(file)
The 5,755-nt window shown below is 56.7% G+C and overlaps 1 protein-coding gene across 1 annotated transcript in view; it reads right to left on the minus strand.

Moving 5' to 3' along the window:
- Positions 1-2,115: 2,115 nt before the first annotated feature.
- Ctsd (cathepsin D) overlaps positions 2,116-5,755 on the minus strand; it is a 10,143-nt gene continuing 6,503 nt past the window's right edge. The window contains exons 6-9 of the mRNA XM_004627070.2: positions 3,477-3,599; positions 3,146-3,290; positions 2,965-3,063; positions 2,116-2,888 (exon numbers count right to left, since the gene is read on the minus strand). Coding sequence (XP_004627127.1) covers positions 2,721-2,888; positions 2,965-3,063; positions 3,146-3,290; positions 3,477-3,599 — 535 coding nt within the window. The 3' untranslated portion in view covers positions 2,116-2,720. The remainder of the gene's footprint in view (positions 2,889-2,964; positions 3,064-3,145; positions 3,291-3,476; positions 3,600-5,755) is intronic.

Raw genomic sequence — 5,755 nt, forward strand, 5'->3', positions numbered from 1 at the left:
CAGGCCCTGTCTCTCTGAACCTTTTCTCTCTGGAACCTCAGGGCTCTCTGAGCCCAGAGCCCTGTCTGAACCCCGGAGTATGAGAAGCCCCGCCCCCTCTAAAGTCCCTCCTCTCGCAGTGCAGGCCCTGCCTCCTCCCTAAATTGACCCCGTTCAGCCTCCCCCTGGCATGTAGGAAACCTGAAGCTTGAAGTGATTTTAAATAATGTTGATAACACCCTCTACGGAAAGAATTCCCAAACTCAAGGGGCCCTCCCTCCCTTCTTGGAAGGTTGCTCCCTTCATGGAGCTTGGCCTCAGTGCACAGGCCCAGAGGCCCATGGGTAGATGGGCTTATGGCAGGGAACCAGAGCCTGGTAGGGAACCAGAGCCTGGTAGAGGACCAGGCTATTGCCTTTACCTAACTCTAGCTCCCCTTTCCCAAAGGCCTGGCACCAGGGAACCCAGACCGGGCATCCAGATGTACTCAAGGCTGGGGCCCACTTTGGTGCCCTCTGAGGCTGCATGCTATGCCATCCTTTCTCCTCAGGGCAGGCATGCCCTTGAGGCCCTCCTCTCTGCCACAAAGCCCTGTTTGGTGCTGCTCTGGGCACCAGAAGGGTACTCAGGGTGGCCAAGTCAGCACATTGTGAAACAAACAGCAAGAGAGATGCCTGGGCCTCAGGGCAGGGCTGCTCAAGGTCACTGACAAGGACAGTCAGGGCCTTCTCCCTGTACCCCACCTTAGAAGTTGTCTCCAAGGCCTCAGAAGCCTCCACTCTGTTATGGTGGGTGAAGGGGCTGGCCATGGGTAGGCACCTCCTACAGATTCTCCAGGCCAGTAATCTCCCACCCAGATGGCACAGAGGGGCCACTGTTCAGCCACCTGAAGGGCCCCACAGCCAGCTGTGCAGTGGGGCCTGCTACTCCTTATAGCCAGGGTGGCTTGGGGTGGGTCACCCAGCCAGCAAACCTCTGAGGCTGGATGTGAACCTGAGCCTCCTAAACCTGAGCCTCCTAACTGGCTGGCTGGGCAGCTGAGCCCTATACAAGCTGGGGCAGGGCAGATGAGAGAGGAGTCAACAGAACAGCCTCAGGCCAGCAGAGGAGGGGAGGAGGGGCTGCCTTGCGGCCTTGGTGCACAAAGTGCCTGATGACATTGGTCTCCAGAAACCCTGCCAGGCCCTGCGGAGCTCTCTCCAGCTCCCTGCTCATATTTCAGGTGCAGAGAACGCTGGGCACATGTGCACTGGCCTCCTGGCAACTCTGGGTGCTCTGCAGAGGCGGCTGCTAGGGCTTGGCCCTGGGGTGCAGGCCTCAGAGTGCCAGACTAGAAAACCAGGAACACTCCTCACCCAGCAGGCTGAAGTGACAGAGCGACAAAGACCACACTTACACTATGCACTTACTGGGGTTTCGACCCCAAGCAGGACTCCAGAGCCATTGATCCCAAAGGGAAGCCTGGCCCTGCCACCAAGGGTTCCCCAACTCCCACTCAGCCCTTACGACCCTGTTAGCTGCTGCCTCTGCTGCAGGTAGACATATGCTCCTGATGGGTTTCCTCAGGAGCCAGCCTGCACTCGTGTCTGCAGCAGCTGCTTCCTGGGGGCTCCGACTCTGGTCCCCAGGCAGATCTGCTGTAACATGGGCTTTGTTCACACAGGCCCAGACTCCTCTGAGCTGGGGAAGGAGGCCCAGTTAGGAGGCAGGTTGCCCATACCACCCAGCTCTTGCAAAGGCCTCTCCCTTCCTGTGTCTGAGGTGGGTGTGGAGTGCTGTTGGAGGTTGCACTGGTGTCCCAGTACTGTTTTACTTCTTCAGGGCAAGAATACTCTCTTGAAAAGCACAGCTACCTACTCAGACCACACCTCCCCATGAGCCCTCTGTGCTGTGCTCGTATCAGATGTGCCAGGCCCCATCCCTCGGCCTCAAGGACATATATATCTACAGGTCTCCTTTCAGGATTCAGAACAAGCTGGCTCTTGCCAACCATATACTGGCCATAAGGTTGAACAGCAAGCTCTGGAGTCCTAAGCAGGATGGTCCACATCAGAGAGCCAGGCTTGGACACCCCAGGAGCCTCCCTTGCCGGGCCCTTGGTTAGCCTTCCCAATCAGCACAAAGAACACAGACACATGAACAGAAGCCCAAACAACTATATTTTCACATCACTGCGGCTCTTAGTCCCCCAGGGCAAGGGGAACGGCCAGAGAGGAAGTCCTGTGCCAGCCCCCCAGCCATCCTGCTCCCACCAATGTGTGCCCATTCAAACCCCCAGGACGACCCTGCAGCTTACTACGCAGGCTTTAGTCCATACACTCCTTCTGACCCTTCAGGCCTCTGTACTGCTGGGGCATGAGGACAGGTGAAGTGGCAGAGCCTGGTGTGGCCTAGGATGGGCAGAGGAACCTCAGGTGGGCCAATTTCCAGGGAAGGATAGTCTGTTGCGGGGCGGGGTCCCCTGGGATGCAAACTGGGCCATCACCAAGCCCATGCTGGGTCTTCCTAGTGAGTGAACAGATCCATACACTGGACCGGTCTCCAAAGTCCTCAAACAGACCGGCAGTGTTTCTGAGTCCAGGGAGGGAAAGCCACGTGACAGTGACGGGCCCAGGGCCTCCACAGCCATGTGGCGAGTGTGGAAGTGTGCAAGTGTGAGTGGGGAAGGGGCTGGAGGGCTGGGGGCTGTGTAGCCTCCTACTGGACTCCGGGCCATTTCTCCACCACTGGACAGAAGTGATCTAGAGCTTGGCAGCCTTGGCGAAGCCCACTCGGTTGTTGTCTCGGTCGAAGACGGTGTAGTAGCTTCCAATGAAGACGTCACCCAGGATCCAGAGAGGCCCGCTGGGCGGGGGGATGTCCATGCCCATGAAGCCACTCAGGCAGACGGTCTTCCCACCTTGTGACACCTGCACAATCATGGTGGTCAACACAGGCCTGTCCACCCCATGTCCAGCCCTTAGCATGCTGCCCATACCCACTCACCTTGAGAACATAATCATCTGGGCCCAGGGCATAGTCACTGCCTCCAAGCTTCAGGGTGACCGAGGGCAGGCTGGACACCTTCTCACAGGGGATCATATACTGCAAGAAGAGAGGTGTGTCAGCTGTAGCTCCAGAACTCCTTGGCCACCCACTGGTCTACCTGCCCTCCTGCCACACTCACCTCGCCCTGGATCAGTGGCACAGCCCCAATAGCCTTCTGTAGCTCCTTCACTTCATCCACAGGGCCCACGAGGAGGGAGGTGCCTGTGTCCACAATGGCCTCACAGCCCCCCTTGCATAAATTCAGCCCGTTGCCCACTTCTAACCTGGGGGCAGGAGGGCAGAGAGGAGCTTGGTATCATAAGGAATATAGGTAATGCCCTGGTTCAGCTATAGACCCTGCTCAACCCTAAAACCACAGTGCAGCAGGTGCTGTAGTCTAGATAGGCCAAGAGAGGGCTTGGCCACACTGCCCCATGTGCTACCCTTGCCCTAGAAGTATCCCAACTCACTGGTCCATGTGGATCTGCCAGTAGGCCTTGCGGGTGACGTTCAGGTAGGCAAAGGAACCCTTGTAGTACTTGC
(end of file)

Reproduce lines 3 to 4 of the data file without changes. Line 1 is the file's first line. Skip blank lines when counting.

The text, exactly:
- Positions 1-2,115: 2,115 nt before the first annotated feature.
- Ctsd (cathepsin D) overlaps positions 2,116-5,755 on the minus strand; it is a 10,143-nt gene continuing 6,503 nt past the window's right edge. The window contains exons 6-9 of the mRNA XM_004627070.2: positions 3,477-3,599; positions 3,146-3,290; positions 2,965-3,063; positions 2,116-2,888 (exon numbers count right to left, since the gene is read on the minus strand). Coding sequence (XP_004627127.1) covers positions 2,721-2,888; positions 2,965-3,063; positions 3,146-3,290; positions 3,477-3,599 — 535 coding nt within the window. The 3' untranslated portion in view covers positions 2,116-2,720. The remainder of the gene's footprint in view (positions 2,889-2,964; positions 3,064-3,145; positions 3,291-3,476; positions 3,600-5,755) is intronic.